Immediately, I fell for Piano Sonorities, an utterly beguiling collection of piano music by Betty R. Wishart, played by Jeri-Mae G. Astolfi. This intimate and darkly ruminative record is one of my favourites this year so far.
Chiefly, I am totally smitten by ‘Variations on a Folk Melody’, where the theme and twelve variations unfold wonderfully, from the deathly Ashokan Farewell of a theme itself, into ruminative short passages that, to me, have echoes of Debussy here, madcap Gerwshin piano-roll outbursts there, and some agitated hyperextension that is quite intoxicating. The overall determination though is to return to the hymn-like observance of the main theme, such that there is a kind of imaginative history being written. The wistful fourth variation is a very good example. I conjured, for instance, the life story of a fallen soldier. Then, the passage of a nation, through a whole century perhaps. And suddenly, as if similarly encouraged, a dog at my window took up a plaintive howl in accompaniment. I knew how he felt. The emotional ranging of the ‘Variations’ is simply outstanding, I think.
‘Remembrance’ is a beautiful piece of music, its yearning and sense of despair conveyed wonderfully by Astolfi. It has something of that late, slow Schubert about it, an unending agitation over some sense of loss or remorse that engages and re-engages as if it can never be fixed. And on top, there is a more modern filmic sweep which makes ‘Remembrance’ its own music. The piece ends on a single plinked fragility, as if to say the wisdom of centuries will not assuage such anguish, but there might be a gap in the clouds somewhere. Magnificent.
The four intense pieces that make up the ‘Night Vision Suite’, designed as the composer says, to “create illusions or visions that vary according to each individual’s experience” are something of an atmospheric tour de force. From a sonorous opening, to something of a scurrying sense of weird darting in the darkness, I called up some ‘Das Cabinet des Dr. Caligari’ imagery in the first movement, inspired by this devilish scuttling that intrudes into the slower opening and close. The second movement begins with an incredibly doom-laden opening which then loses itself in the perplexed and troubled rumination I get from solo pieces by Berg. Riven by a kind of inward dialogue of dislocated bother, it reaches a point of silence around half way through, and then with the toll of the bell, sets off once more into brooding. These testing conditions continue over the next two movements of this suite of wonders, and if we bring our own visions to this exceptional music, then I see – as Bonnie ‘Prince’ Billy would have it – a darkness.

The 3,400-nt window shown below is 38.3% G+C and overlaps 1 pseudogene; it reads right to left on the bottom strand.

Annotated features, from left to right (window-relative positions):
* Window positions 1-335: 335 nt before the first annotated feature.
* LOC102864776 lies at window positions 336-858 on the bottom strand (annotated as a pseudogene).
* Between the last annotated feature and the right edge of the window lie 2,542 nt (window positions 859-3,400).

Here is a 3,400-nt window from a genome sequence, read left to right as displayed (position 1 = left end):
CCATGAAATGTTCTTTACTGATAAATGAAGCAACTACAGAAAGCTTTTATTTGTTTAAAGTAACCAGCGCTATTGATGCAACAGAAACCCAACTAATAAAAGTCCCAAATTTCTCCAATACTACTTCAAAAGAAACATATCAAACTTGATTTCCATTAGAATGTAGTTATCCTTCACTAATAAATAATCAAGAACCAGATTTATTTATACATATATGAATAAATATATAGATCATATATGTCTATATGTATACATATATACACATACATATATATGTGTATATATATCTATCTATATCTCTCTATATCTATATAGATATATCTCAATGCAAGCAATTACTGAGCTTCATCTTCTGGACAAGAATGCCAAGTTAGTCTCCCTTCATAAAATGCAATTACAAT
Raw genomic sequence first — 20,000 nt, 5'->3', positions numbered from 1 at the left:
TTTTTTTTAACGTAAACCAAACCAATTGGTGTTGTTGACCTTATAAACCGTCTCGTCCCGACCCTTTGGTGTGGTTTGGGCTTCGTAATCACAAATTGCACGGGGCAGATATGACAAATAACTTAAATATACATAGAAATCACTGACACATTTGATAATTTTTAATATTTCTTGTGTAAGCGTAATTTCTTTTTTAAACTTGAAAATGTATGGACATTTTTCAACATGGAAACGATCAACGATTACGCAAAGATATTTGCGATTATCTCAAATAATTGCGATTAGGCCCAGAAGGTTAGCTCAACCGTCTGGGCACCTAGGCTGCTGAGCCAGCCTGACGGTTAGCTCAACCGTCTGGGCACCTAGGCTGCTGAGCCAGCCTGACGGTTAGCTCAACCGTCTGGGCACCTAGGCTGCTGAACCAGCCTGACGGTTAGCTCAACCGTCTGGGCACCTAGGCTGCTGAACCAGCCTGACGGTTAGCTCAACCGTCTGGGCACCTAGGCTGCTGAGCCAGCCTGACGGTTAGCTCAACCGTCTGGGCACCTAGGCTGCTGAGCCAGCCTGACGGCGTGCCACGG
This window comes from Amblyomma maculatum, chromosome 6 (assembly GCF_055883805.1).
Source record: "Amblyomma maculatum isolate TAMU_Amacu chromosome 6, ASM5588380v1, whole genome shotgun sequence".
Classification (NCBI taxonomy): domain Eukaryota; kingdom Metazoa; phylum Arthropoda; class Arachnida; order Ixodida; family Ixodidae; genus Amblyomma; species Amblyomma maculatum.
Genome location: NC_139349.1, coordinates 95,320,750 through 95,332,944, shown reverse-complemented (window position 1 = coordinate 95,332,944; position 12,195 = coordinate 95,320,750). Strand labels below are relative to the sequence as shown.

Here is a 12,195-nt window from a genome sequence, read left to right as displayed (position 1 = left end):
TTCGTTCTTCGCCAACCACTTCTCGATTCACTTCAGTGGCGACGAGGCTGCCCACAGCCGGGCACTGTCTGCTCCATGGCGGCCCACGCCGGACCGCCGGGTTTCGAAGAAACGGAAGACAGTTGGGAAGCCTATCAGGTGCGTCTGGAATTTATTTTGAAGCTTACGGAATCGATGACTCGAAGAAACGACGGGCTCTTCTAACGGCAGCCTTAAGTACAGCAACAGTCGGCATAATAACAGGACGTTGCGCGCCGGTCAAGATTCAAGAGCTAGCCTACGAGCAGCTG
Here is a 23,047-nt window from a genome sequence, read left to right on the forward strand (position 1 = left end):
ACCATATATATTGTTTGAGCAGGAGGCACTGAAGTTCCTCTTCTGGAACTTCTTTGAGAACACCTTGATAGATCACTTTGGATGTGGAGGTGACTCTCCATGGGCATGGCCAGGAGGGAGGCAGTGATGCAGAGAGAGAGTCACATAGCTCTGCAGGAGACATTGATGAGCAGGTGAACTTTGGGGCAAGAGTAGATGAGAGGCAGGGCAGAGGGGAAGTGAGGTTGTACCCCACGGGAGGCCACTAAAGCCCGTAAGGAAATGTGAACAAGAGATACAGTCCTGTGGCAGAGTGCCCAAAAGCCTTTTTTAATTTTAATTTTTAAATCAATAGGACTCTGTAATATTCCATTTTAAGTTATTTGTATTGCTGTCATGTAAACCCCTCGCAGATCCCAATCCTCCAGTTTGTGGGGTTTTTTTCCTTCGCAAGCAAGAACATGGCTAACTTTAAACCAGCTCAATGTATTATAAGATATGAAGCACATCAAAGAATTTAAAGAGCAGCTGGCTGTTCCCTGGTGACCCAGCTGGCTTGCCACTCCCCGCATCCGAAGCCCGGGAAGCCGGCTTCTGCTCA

The ‘Sonata’ (one of two on the record) has an outer shell of two adagios around a very edgy scherzo. The faster movement in the middle is from a kind of puzzled, tumbling and obsessive kind of mindset, brought on by the consideration of the first slow movement, and anticipating the defeated resolution of the final one, as if it is familiar compulsive ground. The last movement seems to fade away with single notes called then abandoned as if, in fact, all has already been lost for a long, long time.